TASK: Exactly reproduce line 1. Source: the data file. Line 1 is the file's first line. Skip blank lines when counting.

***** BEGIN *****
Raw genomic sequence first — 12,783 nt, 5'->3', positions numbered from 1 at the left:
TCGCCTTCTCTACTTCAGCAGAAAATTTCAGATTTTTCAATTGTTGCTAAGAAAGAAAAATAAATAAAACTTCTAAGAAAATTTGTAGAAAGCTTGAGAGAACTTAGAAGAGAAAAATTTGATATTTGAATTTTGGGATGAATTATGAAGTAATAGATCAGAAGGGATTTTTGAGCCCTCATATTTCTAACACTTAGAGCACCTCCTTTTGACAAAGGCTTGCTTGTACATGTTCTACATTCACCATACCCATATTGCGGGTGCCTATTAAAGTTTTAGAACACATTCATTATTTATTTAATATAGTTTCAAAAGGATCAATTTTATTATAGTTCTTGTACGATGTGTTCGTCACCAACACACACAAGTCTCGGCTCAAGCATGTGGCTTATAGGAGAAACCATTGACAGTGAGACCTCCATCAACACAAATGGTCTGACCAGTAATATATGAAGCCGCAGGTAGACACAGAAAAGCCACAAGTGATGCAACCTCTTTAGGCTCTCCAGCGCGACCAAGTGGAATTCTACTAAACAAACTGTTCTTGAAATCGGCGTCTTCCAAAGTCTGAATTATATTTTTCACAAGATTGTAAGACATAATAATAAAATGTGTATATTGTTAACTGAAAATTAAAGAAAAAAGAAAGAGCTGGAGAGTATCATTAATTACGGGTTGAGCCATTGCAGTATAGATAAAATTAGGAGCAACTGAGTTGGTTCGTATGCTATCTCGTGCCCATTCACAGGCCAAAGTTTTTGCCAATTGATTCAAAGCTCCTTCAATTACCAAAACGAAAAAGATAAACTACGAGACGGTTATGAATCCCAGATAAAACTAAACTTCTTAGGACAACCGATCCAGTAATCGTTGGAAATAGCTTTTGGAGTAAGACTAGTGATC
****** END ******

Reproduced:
Raw genomic sequence first — 12,783 nt, 5'->3', positions numbered from 1 at the left: